Spenser Confidential Movie Ending Explained (In Detail)

Spoilers Alert:

Mark Wahlberg and director Peter Berg are bringing their fifth collaboration straight to Netflix. Whether that means that SPENSER CONFIDENTIAL We’ll reveal in our review whether it’s just B-stock or whether you can take a look at it.

In order to solve the case, the unlikely duo have to come together…

The plot summary

Five years after police officer Spenser (Mark Wahlberg) brutally beat up his superior and was booked for it, he is released from prison. The ex-cop with the integrity of his moral compass and short patience temporarily stays with his former mentor and boxing trainer Henry (Alan Arkin), but wants to leave his old home of Boston behind him forever and ever. But then his former superior is murdered, whereupon Spenser finds himself in the cops’ sights. Spenser, on the other hand, senses that Boston needs him: The fact that his sleazy ex-boss was virtually executed points to dangerous new activities in the local underworld. When an ex-colleague who was valued by Spenser is also killed, he changes his plans and quickly becomes a snooper who takes the law into his own hands to shed light on this darkness. He receives support from his former mentor’s new protégé, the aspiring MMA fighter Hawk (Winston Duke), as well as from his unpredictable ex-girlfriend Cissy (Iliza Shlesinger)…

Movie meaning of ending

Two US filmmakers are sometimes referred to as “Michael Bay light” by film fans. One is McG, who actually often has a Bayesque aesthetic in mind with his easily digestible, fast-paced and polished action films. And because McG lacks the megalomania of Michael Bay, the “light” addition is quite fitting. However, through his Netflix film “The Babysitter”, McG has managed to make us look at him from a new angle – because the bloody horror comedy with Samara Weaving is a conscious clash of tones, a feverish dream from Kenny Ortega’s Disney Channel -Ware-meets-Joe-Dante-humor-and-Sam-Raimi-fun-with-the-horror-joy. The other filmmaker who is regularly compared to the “6 Underground” director is Peter Berg – although in this case it is quite a mystery how he got that label. Yes, with the easy-going buddy action comedy “Welcome to the Jungle” he fished in similar waters as the very early Michael Bay. And then of course there is the legendary failure “Battleship”, which poached in “Transformers” territory. But the majority of Peter Berg’s work is much more dogged and serious than Michael Bay’s entire work. Peter Berg’s collaborations with Mark Wahlberg in particular are more like (sometimes successful, sometimes sobering) action dramas than bombastic popcorn fun. Berg’s Netflix film “Spenser Confidential,” on the other hand, takes us back to Berg’s earlier work and thus into “Michael Bay light” waters. Which isn’t all that bad.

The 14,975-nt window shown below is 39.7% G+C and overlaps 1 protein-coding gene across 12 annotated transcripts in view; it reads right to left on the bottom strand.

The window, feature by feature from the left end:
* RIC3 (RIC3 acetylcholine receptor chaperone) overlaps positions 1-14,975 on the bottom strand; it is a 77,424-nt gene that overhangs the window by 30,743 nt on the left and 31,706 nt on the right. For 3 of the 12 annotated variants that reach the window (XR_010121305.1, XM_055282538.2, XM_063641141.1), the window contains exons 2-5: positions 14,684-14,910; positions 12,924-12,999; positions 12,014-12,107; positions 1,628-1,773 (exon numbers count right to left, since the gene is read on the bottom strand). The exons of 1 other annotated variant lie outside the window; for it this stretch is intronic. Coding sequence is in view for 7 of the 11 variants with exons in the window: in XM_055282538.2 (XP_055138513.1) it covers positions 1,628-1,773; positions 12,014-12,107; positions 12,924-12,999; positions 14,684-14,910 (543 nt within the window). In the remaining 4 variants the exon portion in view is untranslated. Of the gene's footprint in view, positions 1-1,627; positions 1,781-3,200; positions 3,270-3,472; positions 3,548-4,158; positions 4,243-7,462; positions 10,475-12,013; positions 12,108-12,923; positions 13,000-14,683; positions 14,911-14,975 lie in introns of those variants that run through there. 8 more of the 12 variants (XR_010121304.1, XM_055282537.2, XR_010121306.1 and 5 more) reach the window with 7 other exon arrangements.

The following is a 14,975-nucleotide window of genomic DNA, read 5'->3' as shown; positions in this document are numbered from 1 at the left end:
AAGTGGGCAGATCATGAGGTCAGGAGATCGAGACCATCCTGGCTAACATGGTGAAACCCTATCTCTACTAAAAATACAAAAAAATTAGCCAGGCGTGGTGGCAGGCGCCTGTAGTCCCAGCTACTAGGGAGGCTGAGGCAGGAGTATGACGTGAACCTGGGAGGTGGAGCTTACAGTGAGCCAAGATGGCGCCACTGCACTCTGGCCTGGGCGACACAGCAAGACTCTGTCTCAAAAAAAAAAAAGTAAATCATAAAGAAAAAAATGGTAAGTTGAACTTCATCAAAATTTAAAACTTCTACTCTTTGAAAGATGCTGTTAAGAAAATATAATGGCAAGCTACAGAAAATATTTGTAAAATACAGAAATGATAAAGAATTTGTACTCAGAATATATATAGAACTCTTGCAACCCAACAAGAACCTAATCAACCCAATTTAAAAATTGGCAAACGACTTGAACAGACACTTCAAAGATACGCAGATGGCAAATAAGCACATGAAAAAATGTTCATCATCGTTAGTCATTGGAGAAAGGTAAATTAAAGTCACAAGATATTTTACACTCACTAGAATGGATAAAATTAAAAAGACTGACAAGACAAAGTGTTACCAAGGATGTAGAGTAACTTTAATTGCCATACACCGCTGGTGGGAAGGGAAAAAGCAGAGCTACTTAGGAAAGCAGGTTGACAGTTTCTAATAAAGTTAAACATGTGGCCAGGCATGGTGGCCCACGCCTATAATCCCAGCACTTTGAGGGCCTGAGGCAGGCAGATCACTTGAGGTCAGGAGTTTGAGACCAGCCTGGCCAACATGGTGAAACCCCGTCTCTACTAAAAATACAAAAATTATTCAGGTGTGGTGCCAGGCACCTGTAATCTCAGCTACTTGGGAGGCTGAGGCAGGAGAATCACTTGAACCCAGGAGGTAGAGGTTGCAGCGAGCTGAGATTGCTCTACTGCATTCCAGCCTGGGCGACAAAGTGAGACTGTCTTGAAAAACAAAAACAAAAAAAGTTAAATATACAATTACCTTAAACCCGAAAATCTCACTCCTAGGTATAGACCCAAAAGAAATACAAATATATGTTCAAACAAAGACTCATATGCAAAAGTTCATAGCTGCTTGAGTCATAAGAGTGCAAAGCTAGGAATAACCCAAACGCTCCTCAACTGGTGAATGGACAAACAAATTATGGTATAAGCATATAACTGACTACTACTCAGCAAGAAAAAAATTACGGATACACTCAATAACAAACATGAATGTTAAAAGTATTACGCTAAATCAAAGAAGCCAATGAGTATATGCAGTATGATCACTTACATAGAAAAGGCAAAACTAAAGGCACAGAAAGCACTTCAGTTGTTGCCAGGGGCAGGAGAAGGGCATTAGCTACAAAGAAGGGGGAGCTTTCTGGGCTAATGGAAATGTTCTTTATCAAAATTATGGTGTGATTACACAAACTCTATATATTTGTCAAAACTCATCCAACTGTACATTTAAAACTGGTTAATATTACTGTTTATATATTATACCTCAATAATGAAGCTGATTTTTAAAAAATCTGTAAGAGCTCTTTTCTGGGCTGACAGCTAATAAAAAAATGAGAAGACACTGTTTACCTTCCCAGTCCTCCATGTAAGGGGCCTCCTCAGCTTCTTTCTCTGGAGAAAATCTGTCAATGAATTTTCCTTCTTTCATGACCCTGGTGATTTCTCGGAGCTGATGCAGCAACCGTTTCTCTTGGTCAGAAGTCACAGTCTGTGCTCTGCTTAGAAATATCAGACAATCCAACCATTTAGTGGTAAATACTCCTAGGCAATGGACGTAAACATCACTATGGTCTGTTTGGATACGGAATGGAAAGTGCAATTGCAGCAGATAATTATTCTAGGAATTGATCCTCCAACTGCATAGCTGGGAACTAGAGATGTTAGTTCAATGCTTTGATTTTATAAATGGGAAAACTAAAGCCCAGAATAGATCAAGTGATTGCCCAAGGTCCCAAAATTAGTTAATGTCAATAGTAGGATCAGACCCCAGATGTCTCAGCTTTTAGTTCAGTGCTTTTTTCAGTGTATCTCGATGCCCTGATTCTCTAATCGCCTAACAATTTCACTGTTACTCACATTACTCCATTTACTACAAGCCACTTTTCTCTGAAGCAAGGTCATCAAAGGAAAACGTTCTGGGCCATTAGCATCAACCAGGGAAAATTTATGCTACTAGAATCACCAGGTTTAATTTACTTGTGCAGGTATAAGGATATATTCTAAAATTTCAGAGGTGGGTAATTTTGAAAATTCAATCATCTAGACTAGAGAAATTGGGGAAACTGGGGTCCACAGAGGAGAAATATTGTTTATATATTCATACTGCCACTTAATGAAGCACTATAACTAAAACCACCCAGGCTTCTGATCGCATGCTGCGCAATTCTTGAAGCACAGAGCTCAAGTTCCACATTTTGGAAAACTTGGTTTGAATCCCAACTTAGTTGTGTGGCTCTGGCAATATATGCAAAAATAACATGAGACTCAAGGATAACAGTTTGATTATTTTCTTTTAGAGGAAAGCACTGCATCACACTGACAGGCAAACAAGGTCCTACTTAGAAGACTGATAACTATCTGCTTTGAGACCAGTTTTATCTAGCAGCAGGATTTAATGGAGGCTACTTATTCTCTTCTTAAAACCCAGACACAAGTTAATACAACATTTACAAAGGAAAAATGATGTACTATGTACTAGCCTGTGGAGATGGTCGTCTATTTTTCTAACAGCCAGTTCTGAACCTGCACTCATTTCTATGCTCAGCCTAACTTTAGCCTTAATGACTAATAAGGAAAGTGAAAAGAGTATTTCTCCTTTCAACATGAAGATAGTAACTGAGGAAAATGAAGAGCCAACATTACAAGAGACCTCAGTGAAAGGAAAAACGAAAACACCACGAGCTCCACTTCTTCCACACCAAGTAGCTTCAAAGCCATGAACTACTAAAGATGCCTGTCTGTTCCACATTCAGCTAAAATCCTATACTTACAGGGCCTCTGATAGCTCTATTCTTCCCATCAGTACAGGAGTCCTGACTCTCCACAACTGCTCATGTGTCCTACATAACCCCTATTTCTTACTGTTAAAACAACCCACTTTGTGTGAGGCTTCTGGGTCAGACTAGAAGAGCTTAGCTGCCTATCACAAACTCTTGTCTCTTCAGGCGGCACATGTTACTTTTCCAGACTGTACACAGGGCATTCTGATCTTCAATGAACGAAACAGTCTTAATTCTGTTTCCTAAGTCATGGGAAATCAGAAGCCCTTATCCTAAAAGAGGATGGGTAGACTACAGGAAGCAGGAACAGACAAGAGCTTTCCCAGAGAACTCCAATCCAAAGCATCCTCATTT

Hawk (Winston Duke), Henry (Alan Arkin) and Spenser (Mark Wahlberg) during their investigation.